For short-term travelers seeking a fascinating look at Israeli culture or long-term residents hoping to strike a bargain, this crowded, yet inviting market is a meaningful experience. Fresh, inexpensive produce is in abundance but the market's specialties include colorful spices, pre-made salads and spreads and newly baked pastries. Rumor has it that the bakery stall, 'Marzi-Pan,' makes the world's best ruggalah (rolled chocolate pastries). Finding the centrally located market is a breeze. Finding the best route out of its maze of lanes may require some keen navigation skills.
The First Station is a historic railway station which was built in Jerusalem during the Ottoman rule over 130 years ago. Having become dysfunctional in 1998, the structure is now used as a venue for entertainment. Hosting a plethora of events including arts fairs, music festivals and outdoor performances, the station has now become a cultural hub in the city. There are several restaurants where you can grab a bite to eat and a number of stores and open stalls. An open art space which is covered in graffiti and exhibitions is also used as a forum for street theater. Tours of the station are also available wherein you can check out the old displays of locomotives and engines.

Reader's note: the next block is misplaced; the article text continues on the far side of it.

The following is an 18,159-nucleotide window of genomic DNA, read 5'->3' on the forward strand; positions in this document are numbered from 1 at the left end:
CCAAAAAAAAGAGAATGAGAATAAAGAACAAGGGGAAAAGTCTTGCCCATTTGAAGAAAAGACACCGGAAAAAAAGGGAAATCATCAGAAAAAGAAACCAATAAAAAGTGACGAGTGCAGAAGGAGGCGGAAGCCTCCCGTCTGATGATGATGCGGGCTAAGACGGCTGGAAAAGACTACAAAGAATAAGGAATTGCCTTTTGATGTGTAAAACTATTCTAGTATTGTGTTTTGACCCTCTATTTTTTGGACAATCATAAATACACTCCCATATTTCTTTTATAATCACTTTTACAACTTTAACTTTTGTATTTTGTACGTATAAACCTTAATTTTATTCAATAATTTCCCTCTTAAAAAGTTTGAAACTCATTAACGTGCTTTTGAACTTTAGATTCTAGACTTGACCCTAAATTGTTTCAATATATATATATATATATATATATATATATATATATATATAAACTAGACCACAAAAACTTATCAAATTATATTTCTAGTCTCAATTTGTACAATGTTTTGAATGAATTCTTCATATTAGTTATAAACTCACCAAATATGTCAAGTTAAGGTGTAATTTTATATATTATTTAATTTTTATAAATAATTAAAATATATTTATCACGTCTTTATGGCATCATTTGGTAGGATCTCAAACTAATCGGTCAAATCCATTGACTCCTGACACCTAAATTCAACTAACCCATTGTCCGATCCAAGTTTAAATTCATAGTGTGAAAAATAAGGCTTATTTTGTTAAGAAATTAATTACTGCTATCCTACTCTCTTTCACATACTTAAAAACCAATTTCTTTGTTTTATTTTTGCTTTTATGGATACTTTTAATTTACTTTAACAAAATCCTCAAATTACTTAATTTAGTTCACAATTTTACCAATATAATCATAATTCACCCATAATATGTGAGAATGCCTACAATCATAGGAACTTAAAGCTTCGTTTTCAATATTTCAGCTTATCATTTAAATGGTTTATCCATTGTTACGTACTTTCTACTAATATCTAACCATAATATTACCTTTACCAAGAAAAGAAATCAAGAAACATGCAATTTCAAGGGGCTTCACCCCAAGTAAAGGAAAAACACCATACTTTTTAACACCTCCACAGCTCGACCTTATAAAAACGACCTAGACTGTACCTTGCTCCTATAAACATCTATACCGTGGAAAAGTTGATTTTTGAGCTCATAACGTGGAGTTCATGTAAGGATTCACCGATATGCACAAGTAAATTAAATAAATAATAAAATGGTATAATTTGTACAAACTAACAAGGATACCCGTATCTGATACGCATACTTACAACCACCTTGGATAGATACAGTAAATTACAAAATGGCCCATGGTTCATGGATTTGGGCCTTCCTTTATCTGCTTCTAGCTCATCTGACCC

Considered to be one of the most vibrant markets in the city, The Old City Souk is a must-visit during your time in Jerusalem, even if you just want to experience the liveliness of a traditional souk. Located in the walled city, the Old City Souk boasts of a number of stores selling everything from traditional keffiyehs to shanks of lamb hanging at the numerous food stalls. Shishas, postcard and other souvenirs and gift items can also be found here. Bargaining and haggling over the price is common and expected, though a number of fixed priced shops can also be found among the varied street vendors and food stalls. Whether you want a glimpse of one of the most ancient markets in the city, buy a few goodies for yourself or shop for friends and family back home, a visit to The Old City Souk won’t let you down.
Ben Yehuda Street is one of those places in the city, that simply cannot be missed. Set in the middle of King George street and Jaffa Road, this forever bustling street, is crowded by locals as well as those who visit the city. There are a number of reasons that make this street so desirable, some of them being, the presence of shops, eateries, and entertainers that crowd the city, making the place light up with life. For those who wish to go on a lively walk and don't mind shopping a little on the way, must visit Ben Yehuda Street, for the experience they will witness, will surely be one of a kind and truly memorable.
One of the best shopping malls in the city, Mamilla Mall offers shopaholics a treat. Opened in 2008, the mall has unique architecture by Moshe Safdie and is one-of-its-kind in Jerusalem. This open-air mall proffers various national and international brands and retail outlets to choose from. Visitors can also enjoy a variety of exhibitions and local events like concerts, folk musicals, street shows, flash mobs and activities directed towards family.